However, the data tell a different story. Professor Avci’s model showed that while switching stations would indeed increase the adoption of electric vehicles and reduce the dependence on oil, they would not necessarily benefit the environment.
“This happens because the service provider, which is ultimately a profit maximising operator, eventually increases the adoption of electric vehicles to the point where it reduces the marginal cost of driving, making it very cheap to drive,” she explains.
“When we calibrated our model with actual data from the US, we found that using switching stations would make driving an electric vehicle cost just three cents per mile compared to ten cents per mile for conventional vehicles. This increased the demand for electricity, and depending on the source of electricity, could actually be more harmful to the environment.”
These counterintuitive findings were published in Management Science and also won Professor Avci second prize in the 2012 Production and Operations Management Society College of Supply Chain Management Student Paper competition.
The cost of risk
More recently, Professor Avci has turned her attention to how farm-to-table business models could make agriculture more sustainable. Together with her PhD student, Professor Avci has studied community-supported agriculture, where customers can subscribe to receive either a fixed amount or percentage of a farm’s output delivered to their homes.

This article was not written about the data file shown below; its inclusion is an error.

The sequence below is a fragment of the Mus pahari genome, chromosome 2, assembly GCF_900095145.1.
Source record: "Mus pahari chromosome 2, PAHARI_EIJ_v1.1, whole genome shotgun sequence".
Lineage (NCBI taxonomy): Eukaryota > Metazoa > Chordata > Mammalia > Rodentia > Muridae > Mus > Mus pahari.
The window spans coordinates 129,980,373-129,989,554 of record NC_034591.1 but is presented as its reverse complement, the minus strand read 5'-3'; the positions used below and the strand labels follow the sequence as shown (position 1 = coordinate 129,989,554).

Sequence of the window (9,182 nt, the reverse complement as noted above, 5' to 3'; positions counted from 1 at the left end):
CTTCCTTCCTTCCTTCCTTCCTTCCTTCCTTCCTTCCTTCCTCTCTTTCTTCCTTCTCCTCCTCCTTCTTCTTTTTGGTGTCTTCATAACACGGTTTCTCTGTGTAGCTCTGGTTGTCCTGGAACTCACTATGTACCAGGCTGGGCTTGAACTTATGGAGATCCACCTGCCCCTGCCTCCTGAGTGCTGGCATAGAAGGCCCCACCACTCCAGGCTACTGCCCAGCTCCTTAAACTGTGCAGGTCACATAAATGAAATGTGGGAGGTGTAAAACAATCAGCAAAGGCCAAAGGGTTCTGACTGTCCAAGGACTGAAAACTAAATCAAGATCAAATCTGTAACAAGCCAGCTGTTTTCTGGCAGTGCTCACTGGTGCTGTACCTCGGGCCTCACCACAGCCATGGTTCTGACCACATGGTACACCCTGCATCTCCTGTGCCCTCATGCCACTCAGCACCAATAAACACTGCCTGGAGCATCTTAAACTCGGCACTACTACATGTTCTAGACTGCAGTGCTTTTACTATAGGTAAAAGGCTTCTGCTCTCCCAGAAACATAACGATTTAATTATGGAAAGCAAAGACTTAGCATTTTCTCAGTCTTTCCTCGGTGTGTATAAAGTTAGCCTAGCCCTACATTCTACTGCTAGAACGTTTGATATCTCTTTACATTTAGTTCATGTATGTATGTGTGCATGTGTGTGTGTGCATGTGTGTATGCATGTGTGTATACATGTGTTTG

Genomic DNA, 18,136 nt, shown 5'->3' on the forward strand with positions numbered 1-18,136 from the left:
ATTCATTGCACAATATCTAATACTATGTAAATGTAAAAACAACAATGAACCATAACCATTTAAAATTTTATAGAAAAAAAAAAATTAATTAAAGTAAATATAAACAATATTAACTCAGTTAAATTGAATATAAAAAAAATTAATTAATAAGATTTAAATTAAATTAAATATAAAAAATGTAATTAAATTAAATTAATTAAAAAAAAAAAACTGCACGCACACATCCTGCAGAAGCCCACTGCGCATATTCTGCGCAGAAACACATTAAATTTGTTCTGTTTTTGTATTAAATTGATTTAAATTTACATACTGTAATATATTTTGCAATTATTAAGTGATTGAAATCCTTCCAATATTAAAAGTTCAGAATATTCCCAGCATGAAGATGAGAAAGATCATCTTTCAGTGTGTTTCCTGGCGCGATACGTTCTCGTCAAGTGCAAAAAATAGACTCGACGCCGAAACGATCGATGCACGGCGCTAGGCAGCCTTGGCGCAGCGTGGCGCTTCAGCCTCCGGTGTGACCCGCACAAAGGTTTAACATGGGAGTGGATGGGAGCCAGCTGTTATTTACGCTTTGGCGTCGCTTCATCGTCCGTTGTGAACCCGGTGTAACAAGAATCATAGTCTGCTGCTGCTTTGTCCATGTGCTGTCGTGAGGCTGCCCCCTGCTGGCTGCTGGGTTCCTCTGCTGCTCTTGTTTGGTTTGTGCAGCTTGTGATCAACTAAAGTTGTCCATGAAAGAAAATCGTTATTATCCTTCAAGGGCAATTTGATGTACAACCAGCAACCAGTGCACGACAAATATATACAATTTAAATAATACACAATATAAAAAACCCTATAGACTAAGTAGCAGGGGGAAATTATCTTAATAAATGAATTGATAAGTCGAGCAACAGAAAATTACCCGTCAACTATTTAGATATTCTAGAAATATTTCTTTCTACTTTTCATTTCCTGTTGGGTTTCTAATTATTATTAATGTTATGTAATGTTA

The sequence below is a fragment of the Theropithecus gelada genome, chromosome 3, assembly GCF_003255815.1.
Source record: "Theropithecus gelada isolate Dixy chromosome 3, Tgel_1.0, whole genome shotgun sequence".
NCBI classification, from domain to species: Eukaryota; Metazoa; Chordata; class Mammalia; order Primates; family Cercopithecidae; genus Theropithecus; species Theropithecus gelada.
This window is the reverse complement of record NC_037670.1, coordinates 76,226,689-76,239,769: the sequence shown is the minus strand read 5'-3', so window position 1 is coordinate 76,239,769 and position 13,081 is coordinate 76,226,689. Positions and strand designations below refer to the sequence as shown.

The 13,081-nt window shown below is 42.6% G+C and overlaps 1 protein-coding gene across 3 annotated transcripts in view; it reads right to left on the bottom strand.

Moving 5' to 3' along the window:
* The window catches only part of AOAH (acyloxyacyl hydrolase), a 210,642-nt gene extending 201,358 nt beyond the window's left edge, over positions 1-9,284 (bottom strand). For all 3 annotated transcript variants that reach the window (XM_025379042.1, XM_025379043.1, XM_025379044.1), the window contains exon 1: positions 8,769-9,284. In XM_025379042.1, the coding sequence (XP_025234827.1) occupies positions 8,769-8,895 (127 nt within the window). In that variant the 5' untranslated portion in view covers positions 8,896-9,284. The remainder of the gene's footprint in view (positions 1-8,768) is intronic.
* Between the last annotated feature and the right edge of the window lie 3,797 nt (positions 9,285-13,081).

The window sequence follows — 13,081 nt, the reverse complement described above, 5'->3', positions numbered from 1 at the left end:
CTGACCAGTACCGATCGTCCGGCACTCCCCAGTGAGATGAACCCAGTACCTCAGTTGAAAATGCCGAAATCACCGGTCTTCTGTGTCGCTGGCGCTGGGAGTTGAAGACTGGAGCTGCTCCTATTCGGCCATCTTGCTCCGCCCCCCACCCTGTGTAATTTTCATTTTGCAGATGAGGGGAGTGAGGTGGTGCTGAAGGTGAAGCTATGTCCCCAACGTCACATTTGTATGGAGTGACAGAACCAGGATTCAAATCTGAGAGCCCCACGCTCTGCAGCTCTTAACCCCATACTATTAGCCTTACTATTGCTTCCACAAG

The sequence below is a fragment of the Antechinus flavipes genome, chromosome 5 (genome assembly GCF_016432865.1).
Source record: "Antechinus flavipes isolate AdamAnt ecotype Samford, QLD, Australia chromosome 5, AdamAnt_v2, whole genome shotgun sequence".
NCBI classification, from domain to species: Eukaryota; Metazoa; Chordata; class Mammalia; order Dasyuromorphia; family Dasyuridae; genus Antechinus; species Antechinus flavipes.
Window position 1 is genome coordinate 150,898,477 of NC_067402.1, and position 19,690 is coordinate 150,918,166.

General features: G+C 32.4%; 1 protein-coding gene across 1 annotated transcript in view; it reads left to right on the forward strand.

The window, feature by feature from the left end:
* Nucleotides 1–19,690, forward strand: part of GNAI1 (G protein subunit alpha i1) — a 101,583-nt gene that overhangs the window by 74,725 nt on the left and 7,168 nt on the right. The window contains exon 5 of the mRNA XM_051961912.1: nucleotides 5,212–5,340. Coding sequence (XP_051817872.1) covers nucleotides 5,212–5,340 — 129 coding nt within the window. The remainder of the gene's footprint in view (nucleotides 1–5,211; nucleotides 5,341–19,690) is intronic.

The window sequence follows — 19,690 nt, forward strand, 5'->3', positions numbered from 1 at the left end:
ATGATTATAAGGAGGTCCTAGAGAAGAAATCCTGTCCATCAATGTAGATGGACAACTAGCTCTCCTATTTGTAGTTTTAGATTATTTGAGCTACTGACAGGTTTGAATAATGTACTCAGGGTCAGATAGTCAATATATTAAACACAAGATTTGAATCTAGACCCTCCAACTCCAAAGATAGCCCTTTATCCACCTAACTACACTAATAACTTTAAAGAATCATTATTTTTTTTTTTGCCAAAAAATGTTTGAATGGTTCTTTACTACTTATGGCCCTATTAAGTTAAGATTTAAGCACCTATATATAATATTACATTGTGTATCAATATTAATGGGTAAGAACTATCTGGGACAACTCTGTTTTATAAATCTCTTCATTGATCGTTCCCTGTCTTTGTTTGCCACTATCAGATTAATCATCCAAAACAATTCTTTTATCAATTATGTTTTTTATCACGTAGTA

“We modelled consumer choice about fresh food depending on the price and type of contract, either specified weight or proportion contracts. We also modelled the farmers’ decisions based on the type of contracts used,” says Professor Avci.
Just as the switching station model shifts the risk of running out of battery from the driver to the service provider, produce subscription services shift the risk of crop failure from the farmer on to the consumer. The model showed that because farmers on specified weight contracts still faced risks in fulfilling the orders, those types of contracts tend to cost more for consumers.
Making every drop count
In addition to calibrating the farming contract model with real-world data, Professor Avci is also working with LKCSB colleague Associate Professor Onur Boyabatli on Singapore’s integrated approach to urban water management, developing analytical models to find more sustainable sources of water and minimise costs.
“By investigating these different business models, we can find different ways to help suppliers invest in sustainability initiatives,” says Professor Avci. “Our research helps to develop tools to measure and allocate the gains and costs of sustainable practices, thereby helping policy-makers find the appropriate incentives to align sustainability initiatives across the whole supply chain.”
“When it comes to sustainable operations, we need to look beyond reverse logistics or re-manufacturing of returned products. We should keep our perspectives open and look at different players in the whole supply chain.”
Asian Scientist Magazine is a media partner of the Singapore Management University Office of Research & Tech Transfer.